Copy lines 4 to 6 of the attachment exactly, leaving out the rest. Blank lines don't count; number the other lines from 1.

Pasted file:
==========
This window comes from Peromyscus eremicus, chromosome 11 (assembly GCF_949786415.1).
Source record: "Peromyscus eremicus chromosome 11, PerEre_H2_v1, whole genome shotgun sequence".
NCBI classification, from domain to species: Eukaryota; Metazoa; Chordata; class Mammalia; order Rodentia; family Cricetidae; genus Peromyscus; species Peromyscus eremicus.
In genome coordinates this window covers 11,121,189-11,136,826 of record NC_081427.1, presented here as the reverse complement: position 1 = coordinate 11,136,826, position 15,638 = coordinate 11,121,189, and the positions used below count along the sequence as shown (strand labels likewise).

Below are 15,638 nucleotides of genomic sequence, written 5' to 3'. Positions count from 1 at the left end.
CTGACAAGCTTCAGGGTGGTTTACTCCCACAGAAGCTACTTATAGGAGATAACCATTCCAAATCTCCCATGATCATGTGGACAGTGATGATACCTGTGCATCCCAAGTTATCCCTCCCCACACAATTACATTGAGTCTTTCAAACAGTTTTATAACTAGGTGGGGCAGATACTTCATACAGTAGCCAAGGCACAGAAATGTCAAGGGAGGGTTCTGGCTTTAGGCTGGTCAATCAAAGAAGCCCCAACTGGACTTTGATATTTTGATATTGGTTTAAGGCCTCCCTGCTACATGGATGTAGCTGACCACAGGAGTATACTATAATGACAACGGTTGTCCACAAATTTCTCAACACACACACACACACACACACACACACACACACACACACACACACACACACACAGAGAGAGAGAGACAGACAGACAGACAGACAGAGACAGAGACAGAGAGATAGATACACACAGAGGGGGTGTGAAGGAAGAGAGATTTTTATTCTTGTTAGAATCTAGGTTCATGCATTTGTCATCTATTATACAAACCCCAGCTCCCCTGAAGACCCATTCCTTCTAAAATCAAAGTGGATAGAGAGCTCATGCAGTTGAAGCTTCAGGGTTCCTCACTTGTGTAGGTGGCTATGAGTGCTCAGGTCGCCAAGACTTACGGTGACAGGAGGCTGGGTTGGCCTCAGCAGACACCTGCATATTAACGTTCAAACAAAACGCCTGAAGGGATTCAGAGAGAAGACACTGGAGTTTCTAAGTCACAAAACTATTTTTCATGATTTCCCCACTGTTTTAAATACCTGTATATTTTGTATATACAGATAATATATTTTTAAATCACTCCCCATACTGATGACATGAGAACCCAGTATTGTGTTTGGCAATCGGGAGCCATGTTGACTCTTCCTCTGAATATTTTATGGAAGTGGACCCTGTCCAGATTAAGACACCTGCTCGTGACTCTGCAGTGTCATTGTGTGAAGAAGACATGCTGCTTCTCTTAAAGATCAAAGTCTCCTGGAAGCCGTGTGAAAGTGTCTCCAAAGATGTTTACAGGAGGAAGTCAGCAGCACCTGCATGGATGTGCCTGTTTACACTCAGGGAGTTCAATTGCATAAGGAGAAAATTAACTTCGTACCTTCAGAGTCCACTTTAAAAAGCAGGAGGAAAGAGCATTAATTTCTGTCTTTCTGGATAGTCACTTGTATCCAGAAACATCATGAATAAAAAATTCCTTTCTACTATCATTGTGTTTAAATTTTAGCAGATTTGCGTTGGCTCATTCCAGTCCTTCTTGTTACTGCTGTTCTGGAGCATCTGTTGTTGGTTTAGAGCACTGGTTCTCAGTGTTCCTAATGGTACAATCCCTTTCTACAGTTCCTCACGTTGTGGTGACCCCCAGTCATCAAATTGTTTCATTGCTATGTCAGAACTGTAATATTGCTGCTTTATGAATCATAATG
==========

In genome coordinates this window covers 11,121,189-11,136,826 of record NC_081427.1, presented here as the reverse complement: position 1 = coordinate 11,136,826, position 15,638 = coordinate 11,121,189, and the positions used below count along the sequence as shown (strand labels likewise).

Below are 15,638 nucleotides of genomic sequence, written 5' to 3'. Positions count from 1 at the left end.
CTGACAAGCTTCAGGGTGGTTTACTCCCACAGAAGCTACTTATAGGAGATAACCATTCCAAATCTCCCATGATCATGTGGACAGTGATGATACCTGTGCATCCCAAGTTATCCCTCCCCACACAATTACATTGAGTCTTTCAAACAGTTTTATAACTAGGTGGGGCAGATACTTCATACAGTAGCCAAGGCACAGAAATGTCAAGGGAGGGTTCTGGCTTTAGGCTGGTCAATCAAAGAAGCCCCAACTGGACTTTGATATTTTGATATTGGTTTAAGGCCTCCCTGCTACATGGATGTAGCTGACCACAGGAGTATACTATAATGACAACGGTTGTCCACAAATTTCTCAACACACACACACACACACACACACACACACACACACACACACACACACACACACAGAGAGAGAGAGACAGACAGACAGACAGACAGAGACAGAGACAGAGAGATAGATACACACAGAGGGGGTGTGAAGGAAGAGAGATTTTTATTCTTGTTAGAATCTAGGTTCATGCATTTGTCATCTATTATACAAACCCCAGCTCCCCTGAAGACCCATTCCTTCTAAAATCAAAGTGGATAGAGAGCTCATGCAGTTGAAGCTTCAGGGTTCCTCACTTGTGTAGGTGGCTATGAGTGCTCAGGTCGCCAAGACTTACGGTGACAGGAGGCTGGGTTGGCCTCAGCAGACACCTGCATATTAACGTTCAAACAAAACGCCTGAAGGGATTCAGAGAGAAGACACTGGAGTTTCTAAGTCACAAAACTATTTTTCATGATTTCCCCACTGTTTTAAATACCTGTATATTTTGTATATACAGATAATATATTTTTAAATCACTCCCCATACTGATGACATGAGAACCCAGTATTGTGTTTGGCAATCGGGAGCCATGTTGACTCTTCCTCTGAATATTTTATGGAAGTGGACCCTGTCCAGATTAAGACACCTGCTCGTGACTCTGCAGTGTCATTGTGTGAAGAAGACATGCTGCTTCTCTTAAAGATCAAAGTCTCCTGGAAGCCGTGTGAAAGTGTCTCCAAAGATGTTTACAGGAGGAAGTCAGCAGCACCTGCATGGATGTGCCTGTTTACACTCAGGGAGTTCAATTGCATAAGGAGAAAATTAACTTCGTACCTTCAGAGTCCACTTTAAAAAGCAGGAGGAAAGAGCATTAATTTCTGTCTTTCTGGATAGTCACTTGTATCCAGAAACATCATGAATAAAAAATTCCTTTCTACTATCATTGTGTTTAAATTTTAGCAGATTTGCGTTGGCTCATTCCAGTCCTTCTTGTTACTGCTGTTCTGGAGCATCTGTTGTTGGTTTAGAGCACTGGTTCTCAGTGTTCCTAATGGTACAATCCCTTTCTACAGTTCCTCACGTTGTGGTGACCCCCAGTCATCAAATTGTTTCATTGCTATGTCAGAACTGTAATATTGCTGCTTTATGAATCATAATG